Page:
Let's take our previous inventory example and demonstrate the behavior of Ansible with and without a limit. If you recall, we have a special group, all, that we can use to reference all of the hosts within an inventory. Let's assume that our inventory is written out in the current working directory, in a file named mastery-hosts, and we will construct a playbook to demonstrate the host on which Ansible is operating. Let's write this playbook out as mastery.yaml:

--- 
- name: limit example play 
  hosts: all
  gather_facts: false 
 
  tasks: 
    - name: tell us which host we are on 
      ansible.builtin.debug: 
        var: inventory_hostname 

The ansible.builtin.debug module is used to print out text or values of variables. We'll use this module a lot in this book to simulate the actual work being done on a host.

Now, let's execute this simple playbook without supplying a limit. For simplicity's sake, we will instruct Ansible to utilize a local connection method, which will execute locally rather than attempt to SSH to these nonexistent hosts. Run the following command:

ansible-playbook -i mastery-hosts -c local mastery.yaml

The output should appear similar to Figure 1.6:

Figure 1.6 – Running the simple playbook on an inventory without a limit applied

Figure 1.6 – Running the simple playbook on an inventory without a limit applied

As you can see, both the backend.example.name and mastery.example.name hosts were operated on. Now, let's see what happens if we supply a limit, that is, to limit our run to the frontend systems only, by running the following command:

ansible-playbook -i mastery-hosts -c local mastery.yaml --limit frontend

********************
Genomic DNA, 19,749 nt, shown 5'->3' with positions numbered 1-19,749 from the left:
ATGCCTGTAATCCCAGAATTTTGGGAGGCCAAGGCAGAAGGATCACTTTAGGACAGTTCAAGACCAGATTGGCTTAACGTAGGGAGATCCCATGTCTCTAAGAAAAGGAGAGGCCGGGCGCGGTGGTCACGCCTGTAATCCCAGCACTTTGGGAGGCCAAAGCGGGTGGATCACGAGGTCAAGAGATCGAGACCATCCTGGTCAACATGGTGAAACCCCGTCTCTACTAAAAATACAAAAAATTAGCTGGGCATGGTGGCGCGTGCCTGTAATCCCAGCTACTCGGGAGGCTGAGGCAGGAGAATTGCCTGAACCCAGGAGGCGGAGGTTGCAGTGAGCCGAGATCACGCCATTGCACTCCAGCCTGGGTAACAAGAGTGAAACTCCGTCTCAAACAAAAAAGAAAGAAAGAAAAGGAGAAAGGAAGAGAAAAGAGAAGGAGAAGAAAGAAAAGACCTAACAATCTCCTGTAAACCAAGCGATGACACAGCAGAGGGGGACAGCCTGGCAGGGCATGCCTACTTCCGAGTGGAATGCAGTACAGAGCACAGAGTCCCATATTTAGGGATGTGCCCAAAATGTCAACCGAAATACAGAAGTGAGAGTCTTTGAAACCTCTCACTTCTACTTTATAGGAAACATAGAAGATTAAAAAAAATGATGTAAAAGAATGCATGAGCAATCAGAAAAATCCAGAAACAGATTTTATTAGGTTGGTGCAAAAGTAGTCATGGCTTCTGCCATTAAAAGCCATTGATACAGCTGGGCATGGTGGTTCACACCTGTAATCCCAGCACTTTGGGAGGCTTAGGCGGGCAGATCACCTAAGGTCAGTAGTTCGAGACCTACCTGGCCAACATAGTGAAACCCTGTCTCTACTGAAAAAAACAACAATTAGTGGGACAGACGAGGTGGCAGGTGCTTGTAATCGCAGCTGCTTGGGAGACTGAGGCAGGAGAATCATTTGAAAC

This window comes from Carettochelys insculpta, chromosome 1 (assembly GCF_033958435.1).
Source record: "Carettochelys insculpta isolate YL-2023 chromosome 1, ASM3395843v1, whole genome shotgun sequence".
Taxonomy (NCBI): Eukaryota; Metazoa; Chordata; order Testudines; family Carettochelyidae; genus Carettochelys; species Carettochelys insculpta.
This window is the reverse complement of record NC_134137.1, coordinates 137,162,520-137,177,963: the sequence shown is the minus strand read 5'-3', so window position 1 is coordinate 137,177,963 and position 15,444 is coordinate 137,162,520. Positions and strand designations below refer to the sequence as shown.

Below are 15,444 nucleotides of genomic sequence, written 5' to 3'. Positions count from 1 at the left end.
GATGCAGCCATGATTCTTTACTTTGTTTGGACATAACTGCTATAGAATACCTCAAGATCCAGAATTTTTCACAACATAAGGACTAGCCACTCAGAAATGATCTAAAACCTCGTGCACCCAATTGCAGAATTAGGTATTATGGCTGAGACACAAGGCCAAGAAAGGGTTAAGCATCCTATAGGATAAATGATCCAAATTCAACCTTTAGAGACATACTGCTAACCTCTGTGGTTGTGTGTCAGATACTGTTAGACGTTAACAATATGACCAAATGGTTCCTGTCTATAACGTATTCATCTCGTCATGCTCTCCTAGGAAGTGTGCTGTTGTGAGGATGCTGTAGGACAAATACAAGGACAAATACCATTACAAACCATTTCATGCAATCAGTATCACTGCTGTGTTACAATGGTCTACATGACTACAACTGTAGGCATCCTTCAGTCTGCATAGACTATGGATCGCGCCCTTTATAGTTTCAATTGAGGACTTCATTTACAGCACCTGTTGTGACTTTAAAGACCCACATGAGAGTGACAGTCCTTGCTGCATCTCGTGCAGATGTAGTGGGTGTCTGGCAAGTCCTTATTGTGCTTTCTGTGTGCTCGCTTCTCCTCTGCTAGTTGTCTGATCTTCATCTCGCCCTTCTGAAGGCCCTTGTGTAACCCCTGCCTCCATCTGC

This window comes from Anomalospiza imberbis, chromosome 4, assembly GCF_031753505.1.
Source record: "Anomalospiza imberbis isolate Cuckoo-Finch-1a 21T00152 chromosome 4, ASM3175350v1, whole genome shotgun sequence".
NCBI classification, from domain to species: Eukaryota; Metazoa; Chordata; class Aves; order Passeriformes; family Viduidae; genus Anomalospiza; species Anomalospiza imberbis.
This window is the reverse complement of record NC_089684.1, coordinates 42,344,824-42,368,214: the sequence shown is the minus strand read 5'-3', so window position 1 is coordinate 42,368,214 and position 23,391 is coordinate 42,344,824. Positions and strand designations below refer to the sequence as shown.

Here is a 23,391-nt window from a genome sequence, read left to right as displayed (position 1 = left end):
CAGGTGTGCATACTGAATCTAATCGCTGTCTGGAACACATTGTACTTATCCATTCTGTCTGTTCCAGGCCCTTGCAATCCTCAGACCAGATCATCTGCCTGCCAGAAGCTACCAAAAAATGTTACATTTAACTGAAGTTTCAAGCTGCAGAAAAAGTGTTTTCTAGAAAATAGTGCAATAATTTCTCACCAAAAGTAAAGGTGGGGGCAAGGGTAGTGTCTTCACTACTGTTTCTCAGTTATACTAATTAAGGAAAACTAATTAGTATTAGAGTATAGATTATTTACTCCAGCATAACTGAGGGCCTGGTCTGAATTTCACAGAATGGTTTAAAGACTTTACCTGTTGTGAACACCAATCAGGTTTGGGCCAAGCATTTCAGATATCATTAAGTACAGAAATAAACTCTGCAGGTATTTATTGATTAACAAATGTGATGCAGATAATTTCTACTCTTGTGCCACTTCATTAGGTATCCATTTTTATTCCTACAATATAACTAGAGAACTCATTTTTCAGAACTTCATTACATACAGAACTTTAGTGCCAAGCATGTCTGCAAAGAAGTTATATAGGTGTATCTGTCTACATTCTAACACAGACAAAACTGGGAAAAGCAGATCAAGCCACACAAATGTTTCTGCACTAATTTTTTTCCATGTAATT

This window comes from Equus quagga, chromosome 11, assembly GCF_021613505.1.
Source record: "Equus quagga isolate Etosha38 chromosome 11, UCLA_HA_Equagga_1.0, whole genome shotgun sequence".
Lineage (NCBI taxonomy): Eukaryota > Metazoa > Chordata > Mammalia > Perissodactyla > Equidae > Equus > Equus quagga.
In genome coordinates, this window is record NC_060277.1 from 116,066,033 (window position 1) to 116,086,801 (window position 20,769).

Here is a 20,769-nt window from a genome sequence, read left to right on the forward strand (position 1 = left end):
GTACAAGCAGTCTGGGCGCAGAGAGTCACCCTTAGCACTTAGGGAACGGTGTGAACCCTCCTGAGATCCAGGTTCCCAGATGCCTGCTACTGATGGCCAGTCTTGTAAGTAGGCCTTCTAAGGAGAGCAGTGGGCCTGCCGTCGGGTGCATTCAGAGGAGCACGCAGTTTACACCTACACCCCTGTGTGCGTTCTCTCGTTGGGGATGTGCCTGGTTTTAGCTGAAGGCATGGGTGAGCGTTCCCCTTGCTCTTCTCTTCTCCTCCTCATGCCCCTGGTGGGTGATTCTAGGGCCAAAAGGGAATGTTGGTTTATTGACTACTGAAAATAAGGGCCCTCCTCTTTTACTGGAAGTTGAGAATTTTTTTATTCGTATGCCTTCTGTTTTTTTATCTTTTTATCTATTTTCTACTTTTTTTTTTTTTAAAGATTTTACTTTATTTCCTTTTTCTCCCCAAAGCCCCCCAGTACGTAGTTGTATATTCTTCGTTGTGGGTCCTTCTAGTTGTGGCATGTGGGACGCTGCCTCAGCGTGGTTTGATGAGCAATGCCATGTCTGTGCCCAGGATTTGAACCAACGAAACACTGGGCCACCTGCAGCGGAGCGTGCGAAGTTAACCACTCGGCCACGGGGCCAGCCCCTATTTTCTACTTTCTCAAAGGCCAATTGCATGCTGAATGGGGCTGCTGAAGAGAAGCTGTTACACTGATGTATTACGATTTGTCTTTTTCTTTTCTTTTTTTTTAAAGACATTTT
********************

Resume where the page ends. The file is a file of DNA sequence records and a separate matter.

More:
This time around, the output should appear similar to Figure 1.7:

Figure 1.7 – Running the simple playbook on an inventory with a limit applied

Figure 1.7 – Running the simple playbook on an inventory with a limit applied

Here, we can see that only mastery.example.name was operated on this time. While there are no visual clues that the entire inventory was parsed, if we dive into the Ansible code and examine the inventory object, we will indeed find all the hosts within. Additionally, we will see how the limit is applied every time the object is queried for items.

It is important to remember that regardless of the host's pattern used in a play, or the limit that is supplied at runtime, Ansible will still parse the entire inventory that is set during each run. In fact, we can prove this by attempting to access the host variable data for a system that would otherwise be masked by our limit. Let's expand our playbook slightly and attempt to access the ansible_port variable from backend.example.name:

--- 
- name: limit example play 
  hosts: all 
  gather_facts: false 
 
  tasks: 
    - name: tell us which host we are on 
      ansible.builtin.debug: 
        var: inventory_hostname 
 
    - name: grab variable data from backend 
      ansible.builtin.debug: 
        var: hostvars['backend.example.name']['ansible_port'] 

We will still apply our limit by running the playbook with the same command we used in the previous run, which will restrict our operations to just mastery.example.name:

Figure 1.8 – Demonstrating that the entire inventory is parsed even with a limit applied

Figure 1.8 – Demonstrating that the entire inventory is parsed even with a limit applied

We have successfully accessed the host variable data (by way of group variables) for a system that was otherwise limited out. This is a key skill to understand, as it allows for more advanced scenarios, such as directing a task at a host that is otherwise limited out. Additionally, delegation can be used to manipulate a load balancer; this will put a system into maintenance mode while it is being upgraded without you having to include the load balancer system in your limit mask.